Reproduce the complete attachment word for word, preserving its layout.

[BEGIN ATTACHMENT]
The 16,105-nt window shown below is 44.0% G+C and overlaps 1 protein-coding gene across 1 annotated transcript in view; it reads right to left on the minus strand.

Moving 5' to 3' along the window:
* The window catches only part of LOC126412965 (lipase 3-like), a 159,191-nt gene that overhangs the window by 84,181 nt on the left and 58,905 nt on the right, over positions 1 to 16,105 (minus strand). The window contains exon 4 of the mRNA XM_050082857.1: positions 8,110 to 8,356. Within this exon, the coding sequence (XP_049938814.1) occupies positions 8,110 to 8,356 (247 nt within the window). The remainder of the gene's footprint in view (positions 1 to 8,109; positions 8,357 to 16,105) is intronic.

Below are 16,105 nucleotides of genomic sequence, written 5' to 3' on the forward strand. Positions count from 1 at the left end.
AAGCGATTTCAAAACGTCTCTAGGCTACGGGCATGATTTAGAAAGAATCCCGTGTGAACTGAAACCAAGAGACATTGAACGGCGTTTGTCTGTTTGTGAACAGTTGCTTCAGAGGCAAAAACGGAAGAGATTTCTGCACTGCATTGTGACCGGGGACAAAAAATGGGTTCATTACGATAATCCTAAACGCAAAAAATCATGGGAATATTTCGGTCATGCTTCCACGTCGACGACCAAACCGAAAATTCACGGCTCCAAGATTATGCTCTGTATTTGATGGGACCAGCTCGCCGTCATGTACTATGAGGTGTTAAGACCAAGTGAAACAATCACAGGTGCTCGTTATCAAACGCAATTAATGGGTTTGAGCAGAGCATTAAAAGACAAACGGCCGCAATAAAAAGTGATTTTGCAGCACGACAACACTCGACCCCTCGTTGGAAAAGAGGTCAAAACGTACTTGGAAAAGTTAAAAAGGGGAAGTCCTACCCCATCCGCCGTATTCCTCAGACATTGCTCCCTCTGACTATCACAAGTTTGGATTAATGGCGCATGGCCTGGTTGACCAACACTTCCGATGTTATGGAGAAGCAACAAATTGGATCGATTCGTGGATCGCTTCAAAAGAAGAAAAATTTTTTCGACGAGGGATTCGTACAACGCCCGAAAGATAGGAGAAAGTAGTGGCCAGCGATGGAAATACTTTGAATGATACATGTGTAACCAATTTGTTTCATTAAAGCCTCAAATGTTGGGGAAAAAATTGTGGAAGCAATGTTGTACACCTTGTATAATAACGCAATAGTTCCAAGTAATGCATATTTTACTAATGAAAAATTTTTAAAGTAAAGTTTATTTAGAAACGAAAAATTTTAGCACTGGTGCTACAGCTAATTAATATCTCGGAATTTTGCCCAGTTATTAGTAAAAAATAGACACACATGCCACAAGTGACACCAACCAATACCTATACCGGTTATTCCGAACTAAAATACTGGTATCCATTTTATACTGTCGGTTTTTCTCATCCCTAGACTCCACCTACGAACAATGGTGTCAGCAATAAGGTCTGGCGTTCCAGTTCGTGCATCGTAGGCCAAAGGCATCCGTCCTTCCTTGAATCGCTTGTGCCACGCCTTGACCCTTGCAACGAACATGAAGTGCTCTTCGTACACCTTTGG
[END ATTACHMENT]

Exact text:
The 16,105-nt window shown below is 44.0% G+C and overlaps 1 protein-coding gene across 1 annotated transcript in view; it reads right to left on the minus strand.

Moving 5' to 3' along the window:
* The window catches only part of LOC126412965 (lipase 3-like), a 159,191-nt gene that overhangs the window by 84,181 nt on the left and 58,905 nt on the right, over positions 1 to 16,105 (minus strand). The window contains exon 4 of the mRNA XM_050082857.1: positions 8,110 to 8,356. Within this exon, the coding sequence (XP_049938814.1) occupies positions 8,110 to 8,356 (247 nt within the window). The remainder of the gene's footprint in view (positions 1 to 8,109; positions 8,357 to 16,105) is intronic.

Below are 16,105 nucleotides of genomic sequence, written 5' to 3' on the forward strand. Positions count from 1 at the left end.
AAGCGATTTCAAAACGTCTCTAGGCTACGGGCATGATTTAGAAAGAATCCCGTGTGAACTGAAACCAAGAGACATTGAACGGCGTTTGTCTGTTTGTGAACAGTTGCTTCAGAGGCAAAAACGGAAGAGATTTCTGCACTGCATTGTGACCGGGGACAAAAAATGGGTTCATTACGATAATCCTAAACGCAAAAAATCATGGGAATATTTCGGTCATGCTTCCACGTCGACGACCAAACCGAAAATTCACGGCTCCAAGATTATGCTCTGTATTTGATGGGACCAGCTCGCCGTCATGTACTATGAGGTGTTAAGACCAAGTGAAACAATCACAGGTGCTCGTTATCAAACGCAATTAATGGGTTTGAGCAGAGCATTAAAAGACAAACGGCCGCAATAAAAAGTGATTTTGCAGCACGACAACACTCGACCCCTCGTTGGAAAAGAGGTCAAAACGTACTTGGAAAAGTTAAAAAGGGGAAGTCCTACCCCATCCGCCGTATTCCTCAGACATTGCTCCCTCTGACTATCACAAGTTTGGATTAATGGCGCATGGCCTGGTTGACCAACACTTCCGATGTTATGGAGAAGCAACAAATTGGATCGATTCGTGGATCGCTTCAAAAGAAGAAAAATTTTTTCGACGAGGGATTCGTACAACGCCCGAAAGATAGGAGAAAGTAGTGGCCAGCGATGGAAATACTTTGAATGATACATGTGTAACCAATTTGTTTCATTAAAGCCTCAAATGTTGGGGAAAAAATTGTGGAAGCAATGTTGTACACCTTGTATAATAACGCAATAGTTCCAAGTAATGCATATTTTACTAATGAAAAATTTTTAAAGTAAAGTTTATTTAGAAACGAAAAATTTTAGCACTGGTGCTACAGCTAATTAATATCTCGGAATTTTGCCCAGTTATTAGTAAAAAATAGACACACATGCCACAAGTGACACCAACCAATACCTATACCGGTTATTCCGAACTAAAATACTGGTATCCATTTTATACTGTCGGTTTTTCTCATCCCTAGACTCCACCTACGAACAATGGTGTCAGCAATAAGGTCTGGCGTTCCAGTTCGTGCATCGTAGGCCAAAGGCATCCGTCCTTCCTTGAATCGCTTGTGCCACGCCTTGACCCTTGCAACGAACATGAAGTGCTCTTCGTACACCTTTGG